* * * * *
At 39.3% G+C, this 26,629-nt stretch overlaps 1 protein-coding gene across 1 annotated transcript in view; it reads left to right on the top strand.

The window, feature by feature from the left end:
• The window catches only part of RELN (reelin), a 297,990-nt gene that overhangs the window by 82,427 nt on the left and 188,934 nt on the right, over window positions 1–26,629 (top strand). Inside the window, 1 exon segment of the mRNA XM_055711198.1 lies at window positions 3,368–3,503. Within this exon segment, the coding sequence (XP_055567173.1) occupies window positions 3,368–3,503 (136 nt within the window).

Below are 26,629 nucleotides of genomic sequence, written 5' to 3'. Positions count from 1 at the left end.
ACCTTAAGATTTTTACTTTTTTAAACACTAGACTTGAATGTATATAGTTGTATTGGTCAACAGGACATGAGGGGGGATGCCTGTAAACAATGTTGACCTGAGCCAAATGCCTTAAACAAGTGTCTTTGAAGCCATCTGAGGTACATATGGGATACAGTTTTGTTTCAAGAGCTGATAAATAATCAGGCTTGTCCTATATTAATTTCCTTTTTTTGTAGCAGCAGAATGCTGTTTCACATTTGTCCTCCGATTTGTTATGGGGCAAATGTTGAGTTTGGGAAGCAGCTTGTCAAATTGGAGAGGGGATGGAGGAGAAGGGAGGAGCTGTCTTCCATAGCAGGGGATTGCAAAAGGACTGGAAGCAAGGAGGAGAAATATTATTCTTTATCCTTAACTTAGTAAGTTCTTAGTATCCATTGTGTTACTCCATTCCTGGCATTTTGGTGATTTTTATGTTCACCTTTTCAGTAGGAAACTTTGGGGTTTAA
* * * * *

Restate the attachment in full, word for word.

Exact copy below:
At 39.3% G+C, this 26,629-nt stretch overlaps 1 protein-coding gene across 1 annotated transcript in view; it reads left to right on the top strand.

The window, feature by feature from the left end:
• The window catches only part of RELN (reelin), a 297,990-nt gene that overhangs the window by 82,427 nt on the left and 188,934 nt on the right, over window positions 1–26,629 (top strand). Inside the window, 1 exon segment of the mRNA XM_055711198.1 lies at window positions 3,368–3,503. Within this exon segment, the coding sequence (XP_055567173.1) occupies window positions 3,368–3,503 (136 nt within the window).

Below are 26,629 nucleotides of genomic sequence, written 5' to 3'. Positions count from 1 at the left end.
ACCTTAAGATTTTTACTTTTTTAAACACTAGACTTGAATGTATATAGTTGTATTGGTCAACAGGACATGAGGGGGGATGCCTGTAAACAATGTTGACCTGAGCCAAATGCCTTAAACAAGTGTCTTTGAAGCCATCTGAGGTACATATGGGATACAGTTTTGTTTCAAGAGCTGATAAATAATCAGGCTTGTCCTATATTAATTTCCTTTTTTTGTAGCAGCAGAATGCTGTTTCACATTTGTCCTCCGATTTGTTATGGGGCAAATGTTGAGTTTGGGAAGCAGCTTGTCAAATTGGAGAGGGGATGGAGGAGAAGGGAGGAGCTGTCTTCCATAGCAGGGGATTGCAAAAGGACTGGAAGCAAGGAGGAGAAATATTATTCTTTATCCTTAACTTAGTAAGTTCTTAGTATCCATTGTGTTACTCCATTCCTGGCATTTTGGTGATTTTTATGTTCACCTTTTCAGTAGGAAACTTTGGGGTTTAA